Feelings of shame and guilt are typically felt by individuals who struggle with this disorder. Physical signs can be swollen glands, discolored teeth, calluses on the knuckles, broken blood vessels around the eyes, gastrointestinal distress, and fatigue.
Women with bulimia are obsessed with their body weight and shape and often have a distorted body image. They can become socially withdrawn, depressed, and self-critical.
Other signs can include missing amounts of food, frequent trips to the bathroom after meals, and night eating.
Binge Eating Disorder is when a person engages in episodes of binge eating with no compensating behaviors. It is also followed by feelings of guilt and shame. Typically those who engage in binge eating are overweight or obese. They may eat when they are not hungry and have remorse for their behaviors.
Helping a Sorority Sister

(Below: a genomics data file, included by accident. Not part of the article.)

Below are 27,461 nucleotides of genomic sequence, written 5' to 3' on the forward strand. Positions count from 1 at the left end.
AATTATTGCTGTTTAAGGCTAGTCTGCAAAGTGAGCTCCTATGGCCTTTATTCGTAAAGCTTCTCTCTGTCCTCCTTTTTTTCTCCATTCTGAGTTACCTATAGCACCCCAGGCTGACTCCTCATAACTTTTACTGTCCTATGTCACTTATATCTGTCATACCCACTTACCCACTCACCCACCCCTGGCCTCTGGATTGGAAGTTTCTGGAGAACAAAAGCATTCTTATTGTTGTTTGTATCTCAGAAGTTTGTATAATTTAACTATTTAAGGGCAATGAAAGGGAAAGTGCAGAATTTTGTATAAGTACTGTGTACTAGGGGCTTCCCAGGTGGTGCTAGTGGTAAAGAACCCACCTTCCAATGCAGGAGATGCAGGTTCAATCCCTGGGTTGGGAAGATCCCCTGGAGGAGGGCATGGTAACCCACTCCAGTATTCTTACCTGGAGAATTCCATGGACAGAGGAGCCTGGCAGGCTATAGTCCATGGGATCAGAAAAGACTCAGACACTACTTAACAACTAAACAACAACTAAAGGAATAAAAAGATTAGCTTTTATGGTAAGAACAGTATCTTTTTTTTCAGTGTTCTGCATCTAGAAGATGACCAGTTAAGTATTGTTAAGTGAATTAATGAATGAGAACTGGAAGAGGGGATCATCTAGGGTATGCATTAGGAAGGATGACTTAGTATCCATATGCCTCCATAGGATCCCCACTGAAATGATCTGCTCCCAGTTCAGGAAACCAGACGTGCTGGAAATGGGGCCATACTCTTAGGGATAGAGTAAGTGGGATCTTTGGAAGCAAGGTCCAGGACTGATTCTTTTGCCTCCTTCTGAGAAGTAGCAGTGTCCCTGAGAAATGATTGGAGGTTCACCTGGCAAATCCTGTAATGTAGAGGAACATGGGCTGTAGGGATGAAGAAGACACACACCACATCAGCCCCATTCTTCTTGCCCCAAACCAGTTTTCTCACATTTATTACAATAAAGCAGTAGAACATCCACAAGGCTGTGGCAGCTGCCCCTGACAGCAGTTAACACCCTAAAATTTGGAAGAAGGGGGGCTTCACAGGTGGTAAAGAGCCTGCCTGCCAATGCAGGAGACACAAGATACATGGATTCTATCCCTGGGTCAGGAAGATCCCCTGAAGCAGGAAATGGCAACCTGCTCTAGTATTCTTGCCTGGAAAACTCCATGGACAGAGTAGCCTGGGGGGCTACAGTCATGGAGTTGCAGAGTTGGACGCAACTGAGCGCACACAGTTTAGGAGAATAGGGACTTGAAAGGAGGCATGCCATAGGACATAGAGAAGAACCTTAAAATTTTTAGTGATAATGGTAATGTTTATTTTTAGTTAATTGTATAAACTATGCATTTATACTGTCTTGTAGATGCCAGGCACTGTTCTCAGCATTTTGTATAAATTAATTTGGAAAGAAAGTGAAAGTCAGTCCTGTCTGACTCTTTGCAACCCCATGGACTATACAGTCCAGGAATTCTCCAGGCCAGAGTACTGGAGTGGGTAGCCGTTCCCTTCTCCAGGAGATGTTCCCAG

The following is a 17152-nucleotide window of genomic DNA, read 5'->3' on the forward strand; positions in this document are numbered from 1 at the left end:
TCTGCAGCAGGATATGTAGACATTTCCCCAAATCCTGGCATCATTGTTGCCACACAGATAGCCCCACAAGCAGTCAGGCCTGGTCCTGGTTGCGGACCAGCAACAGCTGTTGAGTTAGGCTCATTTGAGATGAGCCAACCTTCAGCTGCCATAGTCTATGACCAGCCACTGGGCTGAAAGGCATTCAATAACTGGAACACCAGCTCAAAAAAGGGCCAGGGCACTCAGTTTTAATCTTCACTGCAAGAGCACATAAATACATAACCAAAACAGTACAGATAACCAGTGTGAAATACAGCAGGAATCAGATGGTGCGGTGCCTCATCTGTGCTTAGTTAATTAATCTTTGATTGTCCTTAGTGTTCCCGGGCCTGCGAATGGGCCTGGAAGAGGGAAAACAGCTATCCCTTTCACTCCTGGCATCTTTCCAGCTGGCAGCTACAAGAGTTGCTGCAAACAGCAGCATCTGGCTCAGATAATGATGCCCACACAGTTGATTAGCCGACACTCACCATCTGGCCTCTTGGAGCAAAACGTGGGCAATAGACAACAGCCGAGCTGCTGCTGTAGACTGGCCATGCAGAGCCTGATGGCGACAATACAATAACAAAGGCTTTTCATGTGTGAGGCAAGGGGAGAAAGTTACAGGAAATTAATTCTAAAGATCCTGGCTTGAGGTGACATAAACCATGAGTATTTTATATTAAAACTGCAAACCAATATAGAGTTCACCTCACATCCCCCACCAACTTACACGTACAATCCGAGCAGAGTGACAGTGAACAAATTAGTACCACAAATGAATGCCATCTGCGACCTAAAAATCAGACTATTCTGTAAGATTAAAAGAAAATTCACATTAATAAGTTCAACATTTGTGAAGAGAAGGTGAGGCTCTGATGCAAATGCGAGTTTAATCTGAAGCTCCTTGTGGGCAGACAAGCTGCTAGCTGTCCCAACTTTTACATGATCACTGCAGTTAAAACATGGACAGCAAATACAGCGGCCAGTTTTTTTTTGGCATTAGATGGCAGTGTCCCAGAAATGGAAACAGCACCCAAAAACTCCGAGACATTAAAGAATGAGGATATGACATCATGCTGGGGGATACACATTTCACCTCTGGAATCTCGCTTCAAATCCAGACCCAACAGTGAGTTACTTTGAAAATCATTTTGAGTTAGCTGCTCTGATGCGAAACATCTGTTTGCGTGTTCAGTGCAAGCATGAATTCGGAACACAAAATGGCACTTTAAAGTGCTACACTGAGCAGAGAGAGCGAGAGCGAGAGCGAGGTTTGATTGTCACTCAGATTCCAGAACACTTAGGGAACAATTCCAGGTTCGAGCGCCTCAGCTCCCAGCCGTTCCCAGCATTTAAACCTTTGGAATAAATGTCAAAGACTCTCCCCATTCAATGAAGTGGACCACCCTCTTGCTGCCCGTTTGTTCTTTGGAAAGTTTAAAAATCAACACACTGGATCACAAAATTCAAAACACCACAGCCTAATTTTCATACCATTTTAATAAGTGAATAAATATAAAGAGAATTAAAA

With eating disorders being common in sororities and universities nationwide, there are things that you can do to help a sister who is struggling.
1. Be gentle with your friend about your concerns. Often the person struggling will feel overwhelmed and defensive when approached.
Address your friend with care and compassion. Share your observations of concern as well as your support for an assessment and seeking resources on campus.
2. Know that your friend may not be ready to accept help or admit that they have an issue. They may become irritable with attempts to address their disordered eating and may become defensive.